Sorry for being a bit slow at getting these pictures up. As I mentioned earlier, this year because of the sea-ice situation (too little - global warming?) we have been forced to carry out what is known as an N9 relief. Its so called because the creek which looses its ice last happens to be called N9, this is where the ship and therefore I am based for the next 10 days. N9 is 65 km from Halley and we arrived here on wednesday evening for a quick look at the ice.
Three Emperor and one Adelie penguin came to greet us at the creek.
There were a few people on shore as well as some wildlife and the penguins above. The people ashore had driven the sno-cats from Halley and had prepared the ramp from the sea-ice to the shelf ice. Having had a good look the ship then proceeded to smash into the sea-ice.
The weaker sea ice is broken away by ramming the ship into the ice. The ship then nibbled a straight edge to dock against.
The result is a strong sea-ice for unloading onto. The ship then wandered up the coast to have a look at the other creeks closer to Halley even though it was known that there was no ice there. While this was going on the passengers (fids) sang carols and had mince pies and mulled wine on the focsle (sp?). This was strange as it was in full daylight and we were rubbish at singing.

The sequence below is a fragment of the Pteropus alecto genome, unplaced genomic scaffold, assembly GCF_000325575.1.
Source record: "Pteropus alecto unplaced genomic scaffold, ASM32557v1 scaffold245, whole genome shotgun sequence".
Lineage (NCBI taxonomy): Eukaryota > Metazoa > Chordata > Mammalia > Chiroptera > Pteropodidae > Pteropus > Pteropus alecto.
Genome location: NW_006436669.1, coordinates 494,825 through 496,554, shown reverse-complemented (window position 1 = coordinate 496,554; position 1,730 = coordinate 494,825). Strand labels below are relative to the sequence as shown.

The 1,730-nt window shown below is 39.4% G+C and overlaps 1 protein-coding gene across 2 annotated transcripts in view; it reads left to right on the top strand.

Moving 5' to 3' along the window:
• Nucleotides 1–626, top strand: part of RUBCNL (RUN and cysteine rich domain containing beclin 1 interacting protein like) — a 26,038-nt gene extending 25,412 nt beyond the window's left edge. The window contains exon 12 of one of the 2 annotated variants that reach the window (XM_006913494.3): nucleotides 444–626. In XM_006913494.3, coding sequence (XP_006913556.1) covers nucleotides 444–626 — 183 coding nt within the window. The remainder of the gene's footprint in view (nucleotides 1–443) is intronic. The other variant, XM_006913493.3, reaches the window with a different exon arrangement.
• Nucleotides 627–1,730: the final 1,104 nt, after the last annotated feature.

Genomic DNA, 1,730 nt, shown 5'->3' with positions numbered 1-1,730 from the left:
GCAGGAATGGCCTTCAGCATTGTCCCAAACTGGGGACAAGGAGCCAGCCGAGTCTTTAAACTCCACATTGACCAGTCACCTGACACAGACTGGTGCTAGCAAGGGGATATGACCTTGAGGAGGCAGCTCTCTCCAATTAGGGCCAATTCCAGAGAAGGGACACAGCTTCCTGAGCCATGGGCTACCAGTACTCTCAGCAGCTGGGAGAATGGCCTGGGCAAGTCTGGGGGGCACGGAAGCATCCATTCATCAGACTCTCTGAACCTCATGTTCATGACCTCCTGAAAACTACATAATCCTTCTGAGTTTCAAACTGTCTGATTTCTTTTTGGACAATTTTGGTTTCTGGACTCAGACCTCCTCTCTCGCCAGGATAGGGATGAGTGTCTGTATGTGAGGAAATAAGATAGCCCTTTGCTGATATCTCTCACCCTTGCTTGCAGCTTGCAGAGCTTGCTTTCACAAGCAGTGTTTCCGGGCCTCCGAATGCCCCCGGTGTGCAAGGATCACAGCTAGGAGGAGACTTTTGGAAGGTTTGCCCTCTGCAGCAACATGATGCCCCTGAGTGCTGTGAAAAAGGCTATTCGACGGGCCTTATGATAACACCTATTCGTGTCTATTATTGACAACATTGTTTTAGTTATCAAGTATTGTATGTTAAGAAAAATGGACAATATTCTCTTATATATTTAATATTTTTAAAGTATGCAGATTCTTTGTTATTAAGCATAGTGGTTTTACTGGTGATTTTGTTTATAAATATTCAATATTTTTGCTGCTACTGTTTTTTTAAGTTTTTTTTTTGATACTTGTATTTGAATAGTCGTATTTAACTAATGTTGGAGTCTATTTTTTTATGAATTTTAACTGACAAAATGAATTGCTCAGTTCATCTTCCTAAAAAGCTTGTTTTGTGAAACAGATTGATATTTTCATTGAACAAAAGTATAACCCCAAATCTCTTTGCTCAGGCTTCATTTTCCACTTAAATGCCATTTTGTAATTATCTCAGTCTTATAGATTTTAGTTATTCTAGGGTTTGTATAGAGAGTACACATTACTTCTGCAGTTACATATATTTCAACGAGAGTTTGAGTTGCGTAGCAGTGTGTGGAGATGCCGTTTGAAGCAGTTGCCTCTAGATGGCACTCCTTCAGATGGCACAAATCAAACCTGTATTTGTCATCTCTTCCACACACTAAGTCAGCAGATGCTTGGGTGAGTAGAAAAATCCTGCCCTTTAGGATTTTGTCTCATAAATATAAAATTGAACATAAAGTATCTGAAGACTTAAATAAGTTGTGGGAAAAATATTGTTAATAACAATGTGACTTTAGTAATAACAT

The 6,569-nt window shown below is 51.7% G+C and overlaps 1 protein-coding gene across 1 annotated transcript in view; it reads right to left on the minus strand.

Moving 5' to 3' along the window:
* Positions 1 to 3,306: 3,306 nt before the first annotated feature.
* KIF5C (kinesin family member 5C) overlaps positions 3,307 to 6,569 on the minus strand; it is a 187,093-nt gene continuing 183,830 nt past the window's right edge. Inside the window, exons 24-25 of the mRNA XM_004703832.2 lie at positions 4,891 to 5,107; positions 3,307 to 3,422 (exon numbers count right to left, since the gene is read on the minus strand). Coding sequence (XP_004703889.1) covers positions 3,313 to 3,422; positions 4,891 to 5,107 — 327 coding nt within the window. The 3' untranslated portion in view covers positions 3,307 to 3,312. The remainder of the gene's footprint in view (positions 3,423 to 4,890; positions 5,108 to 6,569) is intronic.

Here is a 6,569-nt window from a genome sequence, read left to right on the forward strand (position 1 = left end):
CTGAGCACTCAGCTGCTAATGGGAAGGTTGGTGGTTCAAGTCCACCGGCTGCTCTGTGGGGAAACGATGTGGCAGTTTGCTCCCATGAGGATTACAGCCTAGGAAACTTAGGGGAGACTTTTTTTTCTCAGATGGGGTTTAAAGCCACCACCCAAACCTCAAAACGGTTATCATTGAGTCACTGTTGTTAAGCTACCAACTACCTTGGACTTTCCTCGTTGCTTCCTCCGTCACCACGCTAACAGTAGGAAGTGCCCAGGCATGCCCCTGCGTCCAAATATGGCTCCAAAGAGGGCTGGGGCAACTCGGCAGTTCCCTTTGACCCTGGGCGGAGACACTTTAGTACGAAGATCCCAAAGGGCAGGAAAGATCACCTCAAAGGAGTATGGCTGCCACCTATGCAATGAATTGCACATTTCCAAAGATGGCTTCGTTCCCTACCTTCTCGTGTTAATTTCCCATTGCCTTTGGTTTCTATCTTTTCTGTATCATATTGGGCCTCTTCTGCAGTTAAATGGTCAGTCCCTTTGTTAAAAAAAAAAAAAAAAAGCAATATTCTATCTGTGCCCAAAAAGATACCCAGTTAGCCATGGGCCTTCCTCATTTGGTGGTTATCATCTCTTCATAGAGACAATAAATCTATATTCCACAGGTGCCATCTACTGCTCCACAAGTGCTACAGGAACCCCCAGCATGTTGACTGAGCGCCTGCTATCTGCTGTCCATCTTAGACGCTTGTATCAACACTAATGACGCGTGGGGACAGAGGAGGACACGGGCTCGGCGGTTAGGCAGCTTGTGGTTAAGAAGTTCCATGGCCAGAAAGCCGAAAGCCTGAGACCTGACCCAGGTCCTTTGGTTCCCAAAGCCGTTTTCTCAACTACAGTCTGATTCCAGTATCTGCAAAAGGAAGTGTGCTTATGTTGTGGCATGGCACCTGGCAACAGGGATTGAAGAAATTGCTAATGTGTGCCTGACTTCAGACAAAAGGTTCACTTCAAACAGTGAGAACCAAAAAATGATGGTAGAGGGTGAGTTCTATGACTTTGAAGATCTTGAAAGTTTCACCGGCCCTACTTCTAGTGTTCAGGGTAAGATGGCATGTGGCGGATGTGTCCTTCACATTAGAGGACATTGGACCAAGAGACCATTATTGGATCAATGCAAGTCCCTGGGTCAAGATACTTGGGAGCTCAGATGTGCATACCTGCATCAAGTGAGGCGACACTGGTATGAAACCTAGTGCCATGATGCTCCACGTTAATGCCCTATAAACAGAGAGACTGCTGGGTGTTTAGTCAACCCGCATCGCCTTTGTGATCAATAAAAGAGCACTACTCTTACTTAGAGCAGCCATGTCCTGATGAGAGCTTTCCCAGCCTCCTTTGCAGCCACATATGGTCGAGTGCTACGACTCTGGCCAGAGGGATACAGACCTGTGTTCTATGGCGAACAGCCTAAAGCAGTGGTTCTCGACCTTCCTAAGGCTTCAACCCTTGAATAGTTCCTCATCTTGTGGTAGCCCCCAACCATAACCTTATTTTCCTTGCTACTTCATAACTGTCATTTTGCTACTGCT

The next morning we moored up and began unloading. While this started up I got my training for driving sno-cats on the shelf. The picture below shows my team and vehicle.
The Dream Team in front of Sally the sno-cat K21. I'm on the left and Kirsty is on the right. This was taken when we were practicing hitching on sledges which is really difficult.
After learning how to drive and hitch sledges and look after our machines. We had to wait for enough unloading to occur so that we could do a run. As I mentioned the distance from Halley to N9 is about 65 km. At about 30 km there is an antenna on a mast for VHF radios. There is also a caboose (container/hut on skis) where you can get a brew on. This has become known as the half way caboose and our run is from the ship to the halfway caboose. Other sno-cats from Halley come with empty sledges and we swop. They take full sledges to Halley and we take the empty ones back to the ship. As there were not enough loaded sledges yesterday, I help loading them on the ice.
The Ernest Shackleton discharging cargo a german sledge onto the ice.
Today had our first 12 hr shift and did two runs. The sno-cats only go at 8mph when pulling an 10 tonne sledge so it has not been the most thrilling day. But it is exciting because of the bumps. Its a totally flat ice shelf with bumps all over it. On the last run we ran into a fog bank and had to slow right down to make sure we could see the flag-line that marks the route. All it all a satisfying day but I can see that it might become a drag. Fairly knackered so I will get some sleep ready for my next 12 hr shift tomorrow. Some of us don't get christmas, which reminds me